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Ten Reasons Not to Move to Canada
Published on Wednesday, November 3, 2004 by CommonDreams.org
Ten Reasons Not to Move to Canada
by Sarah Anderson
 

Ready to say screw this country and buy a one-way ticket north? Here are some reasons to stay in the belly of the beast.

1. The Rest of the World. After the February 2003 antiwar protests, the New York Times described the global peace movement as the world's second superpower. Their actions didn't prevent the war, but protesters in nine countries have succeeded in pressuring their governments to pull their troops from Iraq and/or withdraw from the so-called "coalition of the willing."Antiwar Americans owe it to the majority of the people on this planet who agree with them to stay and do what they can to end the suffering in Iraq and prevent future pre-emptive wars.

2. People Power Can Trump Presidential Power. The strength of social movements can be more important than whoever is in the White House. Example: In 1970, President Nixon supported the Occupational Safety and Health Act, widely considered the most important pro-worker legislation of the last 50 years. It didn't happen because Nixon loved labor unions, but because union power was strong. Stay and help build the peace, economic justice, environmental and other social movements that can make change.

3. The great strides made in voter registration and youth mobilization must be built on rather than abandoned.

4. Like Nicaraguans in the 1980s, Iraqis Need U.S. Allies. After Ronald Reagan was re-elected in 1984, progressives resisted the urge to flee northwards and instead stayed to fight the U.S. governments secret war of arming the contras in Nicaragua and supporting human rights atrocities throughout Central America. Iraq is a different scenario, but we can still learn from the U.S.-Central America solidarity work that exposed illegal U.S. activities and their brutal consequences and ultimately prevailed by forcing a change in policy.

5. We Can't Let up on the 'Free Trade' Front Activists have held the Bush administration at bay on some issues. On trade, opposition in the United States and in developing countries has largely blocked the Bush administrations corporate-driven trade agenda for four years. The President is expected to soon appoint a new top trade negotiator to break the impasse. Whoever he picks would love to see a progressive exodus to Canada.

6. Barack Obama. His victory to become the only African-American in the U.S. Senate was one of the few bright spots of the election. An early opponent of the Iraq war, Obama trounced his primary and general election opponents, even in white rural districts, showing he could teach other progressives a few things about broadening their base. As David Moberg of In These Times puts it, 'Obama demonstrates how a progressive politician can redefine mainstream political symbols to expand support for liberal policies and politicians rather than engage in creeping capitulation to the right.'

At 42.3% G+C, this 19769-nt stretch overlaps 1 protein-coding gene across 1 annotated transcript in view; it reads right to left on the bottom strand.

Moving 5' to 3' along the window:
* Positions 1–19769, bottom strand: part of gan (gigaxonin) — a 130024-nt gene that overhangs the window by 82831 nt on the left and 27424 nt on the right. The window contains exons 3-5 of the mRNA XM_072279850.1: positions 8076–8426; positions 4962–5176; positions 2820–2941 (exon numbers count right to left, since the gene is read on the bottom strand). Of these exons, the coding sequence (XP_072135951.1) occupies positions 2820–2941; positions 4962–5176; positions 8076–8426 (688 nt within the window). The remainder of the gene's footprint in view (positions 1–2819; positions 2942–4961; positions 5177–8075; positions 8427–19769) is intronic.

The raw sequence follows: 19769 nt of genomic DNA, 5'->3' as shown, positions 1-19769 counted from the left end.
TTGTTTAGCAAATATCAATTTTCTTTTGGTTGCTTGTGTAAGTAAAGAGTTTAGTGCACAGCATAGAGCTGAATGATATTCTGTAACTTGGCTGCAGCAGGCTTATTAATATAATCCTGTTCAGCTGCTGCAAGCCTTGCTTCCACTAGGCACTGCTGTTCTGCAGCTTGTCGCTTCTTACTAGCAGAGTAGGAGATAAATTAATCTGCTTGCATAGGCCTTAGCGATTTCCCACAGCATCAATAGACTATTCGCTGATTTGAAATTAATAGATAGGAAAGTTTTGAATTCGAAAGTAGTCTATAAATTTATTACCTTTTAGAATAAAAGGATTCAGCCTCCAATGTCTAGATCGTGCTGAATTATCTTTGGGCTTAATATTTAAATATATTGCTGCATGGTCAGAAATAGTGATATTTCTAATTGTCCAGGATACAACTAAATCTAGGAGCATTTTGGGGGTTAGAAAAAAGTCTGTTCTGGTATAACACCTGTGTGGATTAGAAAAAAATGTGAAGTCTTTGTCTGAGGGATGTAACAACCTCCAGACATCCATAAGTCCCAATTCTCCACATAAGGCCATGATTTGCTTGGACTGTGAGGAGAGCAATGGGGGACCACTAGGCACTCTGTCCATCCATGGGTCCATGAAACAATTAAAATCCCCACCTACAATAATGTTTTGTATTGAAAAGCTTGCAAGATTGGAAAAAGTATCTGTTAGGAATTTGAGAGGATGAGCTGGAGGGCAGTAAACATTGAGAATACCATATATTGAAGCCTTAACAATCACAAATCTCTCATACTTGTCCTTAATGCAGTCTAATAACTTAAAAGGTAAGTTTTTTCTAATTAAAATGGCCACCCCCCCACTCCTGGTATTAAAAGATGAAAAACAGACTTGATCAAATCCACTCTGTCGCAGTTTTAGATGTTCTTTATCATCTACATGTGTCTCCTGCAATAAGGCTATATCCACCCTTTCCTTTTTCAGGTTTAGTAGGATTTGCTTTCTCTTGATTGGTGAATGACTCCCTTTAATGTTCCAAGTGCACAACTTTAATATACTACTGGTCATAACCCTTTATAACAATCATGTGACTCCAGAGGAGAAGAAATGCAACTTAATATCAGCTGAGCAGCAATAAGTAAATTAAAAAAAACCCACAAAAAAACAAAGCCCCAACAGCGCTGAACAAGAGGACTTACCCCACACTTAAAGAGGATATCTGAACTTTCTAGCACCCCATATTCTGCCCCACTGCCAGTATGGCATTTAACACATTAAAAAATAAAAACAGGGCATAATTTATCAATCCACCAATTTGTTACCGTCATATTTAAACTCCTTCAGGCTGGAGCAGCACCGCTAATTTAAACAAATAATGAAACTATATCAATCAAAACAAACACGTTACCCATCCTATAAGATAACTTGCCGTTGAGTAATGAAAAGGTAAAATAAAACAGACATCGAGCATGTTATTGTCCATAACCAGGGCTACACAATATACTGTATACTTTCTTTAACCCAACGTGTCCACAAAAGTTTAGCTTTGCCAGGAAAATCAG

7. Say so long to the DLC. Barry Goldwater suffered a resounding defeat when he ran for president against Lyndon Johnson in 1964, but his campaign spawned a conservative movement that eventually gained control of the Republican Party and elected Ronald Reagan in 1980. Progressives should see the excitement surrounding Dean, Kucinich, Moseley Braun, and Sharpton during the primary season as the foundation for a similar takeover of the Democratic Party.

8. 2008. President Bush is entering his second term facing an escalating casualty rate in Iraq, a record trade deficit, a staggering budget deficit, sky-high oil prices, and a deeply divided nation. As the Republicans face likely failure, progressives need to start preparing for regime change in 2008 or sooner. Remember that Nixon was reelected with a bigger margin than Bush, but faced impeachment within a year.

9. Americans are Not All Yahoos. Although I wouldn't attempt to convince a Frenchman of it right now, many surveys indicate that Americans are more internationalist than the election results suggest. In a September poll by the University of Maryland, majorities of Bush supporters expressed support for multilateral approaches to security, including the United States being part of the Comprehensive Test Ban Treaty (68%), the International Criminal Court (75%), the treaty banning land mines (66%), and the Kyoto Treaty on climate change (54%). The problem is that most of these Bush supporters weren't aware that Bush opposed these positions. Stay and help turn progressive instincts into political power.

10. Winter. Average January temperature in Ottawa: 12.2F.

Sarah Anderson (saraha@igc.org) is a fellow of the Institute for Policy Studies.

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